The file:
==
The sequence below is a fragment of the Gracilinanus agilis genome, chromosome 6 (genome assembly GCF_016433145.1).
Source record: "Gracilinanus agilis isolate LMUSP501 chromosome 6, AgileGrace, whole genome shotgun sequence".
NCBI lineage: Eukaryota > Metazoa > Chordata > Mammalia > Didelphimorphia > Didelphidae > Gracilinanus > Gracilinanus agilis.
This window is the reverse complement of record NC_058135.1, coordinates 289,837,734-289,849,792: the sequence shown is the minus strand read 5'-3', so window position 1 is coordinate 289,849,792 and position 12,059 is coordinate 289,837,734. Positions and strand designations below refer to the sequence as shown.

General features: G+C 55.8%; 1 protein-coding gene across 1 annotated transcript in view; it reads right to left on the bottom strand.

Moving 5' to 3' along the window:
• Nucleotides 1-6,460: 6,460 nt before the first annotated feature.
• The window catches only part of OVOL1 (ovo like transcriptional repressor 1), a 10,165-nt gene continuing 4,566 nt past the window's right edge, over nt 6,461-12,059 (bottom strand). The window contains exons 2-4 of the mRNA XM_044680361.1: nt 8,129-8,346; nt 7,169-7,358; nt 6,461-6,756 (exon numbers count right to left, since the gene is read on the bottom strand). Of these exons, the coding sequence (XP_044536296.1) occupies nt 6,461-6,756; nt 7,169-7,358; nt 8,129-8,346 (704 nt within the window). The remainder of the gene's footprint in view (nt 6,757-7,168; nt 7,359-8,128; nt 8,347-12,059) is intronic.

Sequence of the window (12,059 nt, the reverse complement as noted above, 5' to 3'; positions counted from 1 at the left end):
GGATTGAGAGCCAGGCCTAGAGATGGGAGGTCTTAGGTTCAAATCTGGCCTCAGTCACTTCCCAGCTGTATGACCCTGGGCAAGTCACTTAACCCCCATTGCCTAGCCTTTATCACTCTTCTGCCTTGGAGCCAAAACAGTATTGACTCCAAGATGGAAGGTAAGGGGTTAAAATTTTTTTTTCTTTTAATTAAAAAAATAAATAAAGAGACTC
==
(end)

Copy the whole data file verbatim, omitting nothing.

The sequence below is a fragment of the Gracilinanus agilis genome, chromosome 6 (genome assembly GCF_016433145.1).
Source record: "Gracilinanus agilis isolate LMUSP501 chromosome 6, AgileGrace, whole genome shotgun sequence".
NCBI lineage: Eukaryota > Metazoa > Chordata > Mammalia > Didelphimorphia > Didelphidae > Gracilinanus > Gracilinanus agilis.
This window is the reverse complement of record NC_058135.1, coordinates 289,837,734-289,849,792: the sequence shown is the minus strand read 5'-3', so window position 1 is coordinate 289,849,792 and position 12,059 is coordinate 289,837,734. Positions and strand designations below refer to the sequence as shown.

General features: G+C 55.8%; 1 protein-coding gene across 1 annotated transcript in view; it reads right to left on the bottom strand.

Moving 5' to 3' along the window:
• Nucleotides 1-6,460: 6,460 nt before the first annotated feature.
• The window catches only part of OVOL1 (ovo like transcriptional repressor 1), a 10,165-nt gene continuing 4,566 nt past the window's right edge, over nt 6,461-12,059 (bottom strand). The window contains exons 2-4 of the mRNA XM_044680361.1: nt 8,129-8,346; nt 7,169-7,358; nt 6,461-6,756 (exon numbers count right to left, since the gene is read on the bottom strand). Of these exons, the coding sequence (XP_044536296.1) occupies nt 6,461-6,756; nt 7,169-7,358; nt 8,129-8,346 (704 nt within the window). The remainder of the gene's footprint in view (nt 6,757-7,168; nt 7,359-8,128; nt 8,347-12,059) is intronic.

Sequence of the window (12,059 nt, the reverse complement as noted above, 5' to 3'; positions counted from 1 at the left end):
GGATTGAGAGCCAGGCCTAGAGATGGGAGGTCTTAGGTTCAAATCTGGCCTCAGTCACTTCCCAGCTGTATGACCCTGGGCAAGTCACTTAACCCCCATTGCCTAGCCTTTATCACTCTTCTGCCTTGGAGCCAAAACAGTATTGACTCCAAGATGGAAGGTAAGGGGTTAAAATTTTTTTTTCTTTTAATTAAAAAAATAAATAAAGAGACTC